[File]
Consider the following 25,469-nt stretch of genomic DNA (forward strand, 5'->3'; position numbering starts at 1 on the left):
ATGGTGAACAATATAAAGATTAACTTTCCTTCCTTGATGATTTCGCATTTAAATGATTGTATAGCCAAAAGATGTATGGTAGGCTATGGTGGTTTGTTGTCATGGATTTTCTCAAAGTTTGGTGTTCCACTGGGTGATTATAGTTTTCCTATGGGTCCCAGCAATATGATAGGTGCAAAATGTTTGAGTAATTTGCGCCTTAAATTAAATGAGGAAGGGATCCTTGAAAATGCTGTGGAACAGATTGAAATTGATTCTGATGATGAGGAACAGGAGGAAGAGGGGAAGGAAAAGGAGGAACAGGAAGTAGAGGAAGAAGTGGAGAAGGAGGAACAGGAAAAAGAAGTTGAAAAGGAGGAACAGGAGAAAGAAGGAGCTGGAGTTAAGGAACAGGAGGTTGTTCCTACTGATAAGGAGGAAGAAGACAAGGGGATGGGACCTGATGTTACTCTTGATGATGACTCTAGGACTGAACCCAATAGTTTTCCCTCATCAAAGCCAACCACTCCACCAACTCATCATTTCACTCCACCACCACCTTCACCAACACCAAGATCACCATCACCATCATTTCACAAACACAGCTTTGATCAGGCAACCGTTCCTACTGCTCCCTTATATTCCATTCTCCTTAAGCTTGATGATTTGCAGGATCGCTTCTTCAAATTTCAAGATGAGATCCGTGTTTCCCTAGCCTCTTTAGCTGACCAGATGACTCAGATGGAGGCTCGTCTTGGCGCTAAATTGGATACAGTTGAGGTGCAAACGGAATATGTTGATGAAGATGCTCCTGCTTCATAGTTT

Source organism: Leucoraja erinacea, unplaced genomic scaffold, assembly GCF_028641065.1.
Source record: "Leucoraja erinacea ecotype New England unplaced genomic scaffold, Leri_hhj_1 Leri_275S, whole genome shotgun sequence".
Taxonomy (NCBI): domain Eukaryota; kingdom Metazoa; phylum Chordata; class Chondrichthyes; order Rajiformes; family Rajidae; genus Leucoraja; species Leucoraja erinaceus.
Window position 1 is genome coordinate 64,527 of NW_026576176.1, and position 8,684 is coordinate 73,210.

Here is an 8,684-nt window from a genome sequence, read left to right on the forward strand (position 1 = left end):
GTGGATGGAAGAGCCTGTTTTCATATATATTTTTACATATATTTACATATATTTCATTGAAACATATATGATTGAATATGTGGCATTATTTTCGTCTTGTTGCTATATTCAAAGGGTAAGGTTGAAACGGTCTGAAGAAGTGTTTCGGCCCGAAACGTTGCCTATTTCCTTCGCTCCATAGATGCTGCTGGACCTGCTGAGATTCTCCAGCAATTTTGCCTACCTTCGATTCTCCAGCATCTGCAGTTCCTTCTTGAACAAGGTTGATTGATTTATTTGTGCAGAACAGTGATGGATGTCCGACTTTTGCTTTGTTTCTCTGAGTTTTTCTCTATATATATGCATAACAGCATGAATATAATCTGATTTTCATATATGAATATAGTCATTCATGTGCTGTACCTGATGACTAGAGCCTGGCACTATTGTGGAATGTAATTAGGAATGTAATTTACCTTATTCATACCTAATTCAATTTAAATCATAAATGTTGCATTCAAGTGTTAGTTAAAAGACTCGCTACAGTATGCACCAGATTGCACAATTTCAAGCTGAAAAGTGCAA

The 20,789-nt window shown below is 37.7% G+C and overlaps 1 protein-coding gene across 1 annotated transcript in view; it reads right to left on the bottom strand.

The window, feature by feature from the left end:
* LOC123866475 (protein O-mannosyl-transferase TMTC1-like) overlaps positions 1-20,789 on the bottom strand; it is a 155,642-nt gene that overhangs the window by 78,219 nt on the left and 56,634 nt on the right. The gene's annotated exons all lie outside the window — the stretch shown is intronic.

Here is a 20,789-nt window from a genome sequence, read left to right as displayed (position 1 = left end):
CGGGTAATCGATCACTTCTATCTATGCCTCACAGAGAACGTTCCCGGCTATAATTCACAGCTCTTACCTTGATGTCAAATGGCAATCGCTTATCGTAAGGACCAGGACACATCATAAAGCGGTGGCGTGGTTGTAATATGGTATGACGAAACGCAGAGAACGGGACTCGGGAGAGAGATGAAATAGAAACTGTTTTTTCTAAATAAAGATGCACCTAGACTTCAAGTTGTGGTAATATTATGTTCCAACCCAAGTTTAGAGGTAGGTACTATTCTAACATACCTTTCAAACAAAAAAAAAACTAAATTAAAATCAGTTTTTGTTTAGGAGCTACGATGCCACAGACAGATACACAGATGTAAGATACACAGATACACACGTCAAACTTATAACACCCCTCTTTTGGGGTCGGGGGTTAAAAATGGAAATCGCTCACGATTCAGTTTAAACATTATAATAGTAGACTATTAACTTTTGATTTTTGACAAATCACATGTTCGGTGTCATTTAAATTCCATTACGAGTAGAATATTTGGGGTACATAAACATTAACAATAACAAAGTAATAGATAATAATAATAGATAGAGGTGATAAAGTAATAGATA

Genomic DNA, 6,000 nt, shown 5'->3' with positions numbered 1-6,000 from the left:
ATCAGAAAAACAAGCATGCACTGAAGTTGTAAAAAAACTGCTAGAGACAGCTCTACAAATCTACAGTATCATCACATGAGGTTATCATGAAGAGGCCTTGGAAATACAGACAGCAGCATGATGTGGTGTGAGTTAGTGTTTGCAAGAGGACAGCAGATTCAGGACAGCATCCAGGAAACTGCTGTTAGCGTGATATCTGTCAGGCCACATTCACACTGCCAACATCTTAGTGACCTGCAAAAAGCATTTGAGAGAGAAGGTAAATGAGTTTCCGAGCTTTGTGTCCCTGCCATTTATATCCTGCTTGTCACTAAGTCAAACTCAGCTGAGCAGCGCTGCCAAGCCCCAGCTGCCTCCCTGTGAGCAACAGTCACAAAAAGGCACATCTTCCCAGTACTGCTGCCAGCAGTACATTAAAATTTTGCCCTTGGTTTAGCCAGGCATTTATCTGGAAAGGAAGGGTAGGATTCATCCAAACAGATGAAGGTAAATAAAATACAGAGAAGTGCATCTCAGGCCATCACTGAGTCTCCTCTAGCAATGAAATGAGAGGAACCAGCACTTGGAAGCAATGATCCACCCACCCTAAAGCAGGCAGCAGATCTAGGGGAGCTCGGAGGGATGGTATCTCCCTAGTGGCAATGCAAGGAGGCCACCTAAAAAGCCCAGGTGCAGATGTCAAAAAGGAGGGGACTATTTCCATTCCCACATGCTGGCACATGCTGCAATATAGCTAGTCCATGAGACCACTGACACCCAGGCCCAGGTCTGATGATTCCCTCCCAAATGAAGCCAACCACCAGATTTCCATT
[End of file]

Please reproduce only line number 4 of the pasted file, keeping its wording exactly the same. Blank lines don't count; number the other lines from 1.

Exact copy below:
Source record: "Leucoraja erinacea ecotype New England unplaced genomic scaffold, Leri_hhj_1 Leri_275S, whole genome shotgun sequence".